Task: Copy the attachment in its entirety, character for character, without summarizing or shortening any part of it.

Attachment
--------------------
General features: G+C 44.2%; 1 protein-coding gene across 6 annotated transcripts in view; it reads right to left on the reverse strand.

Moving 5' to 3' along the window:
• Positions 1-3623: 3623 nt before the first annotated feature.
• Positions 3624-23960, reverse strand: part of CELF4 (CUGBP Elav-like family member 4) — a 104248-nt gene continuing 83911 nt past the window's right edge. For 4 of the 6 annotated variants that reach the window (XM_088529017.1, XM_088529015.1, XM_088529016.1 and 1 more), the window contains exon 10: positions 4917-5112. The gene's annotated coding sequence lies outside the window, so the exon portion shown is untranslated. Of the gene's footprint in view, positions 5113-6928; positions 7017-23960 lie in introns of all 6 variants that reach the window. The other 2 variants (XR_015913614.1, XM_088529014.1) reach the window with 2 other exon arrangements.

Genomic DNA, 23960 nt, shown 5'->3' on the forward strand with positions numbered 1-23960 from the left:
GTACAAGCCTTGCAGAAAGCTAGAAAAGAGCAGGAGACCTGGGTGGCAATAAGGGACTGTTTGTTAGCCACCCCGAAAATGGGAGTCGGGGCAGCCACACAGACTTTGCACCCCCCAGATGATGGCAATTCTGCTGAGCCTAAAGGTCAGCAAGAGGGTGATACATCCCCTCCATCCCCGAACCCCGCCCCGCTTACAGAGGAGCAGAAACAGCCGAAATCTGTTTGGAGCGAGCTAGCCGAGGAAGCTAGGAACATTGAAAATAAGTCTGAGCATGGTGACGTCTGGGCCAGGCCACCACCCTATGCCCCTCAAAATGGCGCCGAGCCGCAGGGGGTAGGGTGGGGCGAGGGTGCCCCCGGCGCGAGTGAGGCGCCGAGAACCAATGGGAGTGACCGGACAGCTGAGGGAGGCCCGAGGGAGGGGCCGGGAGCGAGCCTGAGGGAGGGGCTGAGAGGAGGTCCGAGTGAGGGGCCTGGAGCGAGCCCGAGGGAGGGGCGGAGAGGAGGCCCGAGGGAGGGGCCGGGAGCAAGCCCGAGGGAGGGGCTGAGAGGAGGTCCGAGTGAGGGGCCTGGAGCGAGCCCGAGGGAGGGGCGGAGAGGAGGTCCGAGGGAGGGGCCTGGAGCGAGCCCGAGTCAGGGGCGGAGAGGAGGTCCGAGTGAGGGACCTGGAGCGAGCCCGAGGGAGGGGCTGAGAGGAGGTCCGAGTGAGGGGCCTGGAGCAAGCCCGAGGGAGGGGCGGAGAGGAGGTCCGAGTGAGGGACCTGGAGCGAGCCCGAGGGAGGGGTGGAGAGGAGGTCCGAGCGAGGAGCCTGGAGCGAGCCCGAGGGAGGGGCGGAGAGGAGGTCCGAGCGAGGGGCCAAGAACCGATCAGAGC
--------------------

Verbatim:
General features: G+C 44.2%; 1 protein-coding gene across 6 annotated transcripts in view; it reads right to left on the reverse strand.

Moving 5' to 3' along the window:
• Positions 1-3623: 3623 nt before the first annotated feature.
• Positions 3624-23960, reverse strand: part of CELF4 (CUGBP Elav-like family member 4) — a 104248-nt gene continuing 83911 nt past the window's right edge. For 4 of the 6 annotated variants that reach the window (XM_088529017.1, XM_088529015.1, XM_088529016.1 and 1 more), the window contains exon 10: positions 4917-5112. The gene's annotated coding sequence lies outside the window, so the exon portion shown is untranslated. Of the gene's footprint in view, positions 5113-6928; positions 7017-23960 lie in introns of all 6 variants that reach the window. The other 2 variants (XR_015913614.1, XM_088529014.1) reach the window with 2 other exon arrangements.

Genomic DNA, 23960 nt, shown 5'->3' on the forward strand with positions numbered 1-23960 from the left:
GTACAAGCCTTGCAGAAAGCTAGAAAAGAGCAGGAGACCTGGGTGGCAATAAGGGACTGTTTGTTAGCCACCCCGAAAATGGGAGTCGGGGCAGCCACACAGACTTTGCACCCCCCAGATGATGGCAATTCTGCTGAGCCTAAAGGTCAGCAAGAGGGTGATACATCCCCTCCATCCCCGAACCCCGCCCCGCTTACAGAGGAGCAGAAACAGCCGAAATCTGTTTGGAGCGAGCTAGCCGAGGAAGCTAGGAACATTGAAAATAAGTCTGAGCATGGTGACGTCTGGGCCAGGCCACCACCCTATGCCCCTCAAAATGGCGCCGAGCCGCAGGGGGTAGGGTGGGGCGAGGGTGCCCCCGGCGCGAGTGAGGCGCCGAGAACCAATGGGAGTGACCGGACAGCTGAGGGAGGCCCGAGGGAGGGGCCGGGAGCGAGCCTGAGGGAGGGGCTGAGAGGAGGTCCGAGTGAGGGGCCTGGAGCGAGCCCGAGGGAGGGGCGGAGAGGAGGCCCGAGGGAGGGGCCGGGAGCAAGCCCGAGGGAGGGGCTGAGAGGAGGTCCGAGTGAGGGGCCTGGAGCGAGCCCGAGGGAGGGGCGGAGAGGAGGTCCGAGGGAGGGGCCTGGAGCGAGCCCGAGTCAGGGGCGGAGAGGAGGTCCGAGTGAGGGACCTGGAGCGAGCCCGAGGGAGGGGCTGAGAGGAGGTCCGAGTGAGGGGCCTGGAGCAAGCCCGAGGGAGGGGCGGAGAGGAGGTCCGAGTGAGGGACCTGGAGCGAGCCCGAGGGAGGGGTGGAGAGGAGGTCCGAGCGAGGAGCCTGGAGCGAGCCCGAGGGAGGGGCGGAGAGGAGGTCCGAGCGAGGGGCCAAGAACCGATCAGAGC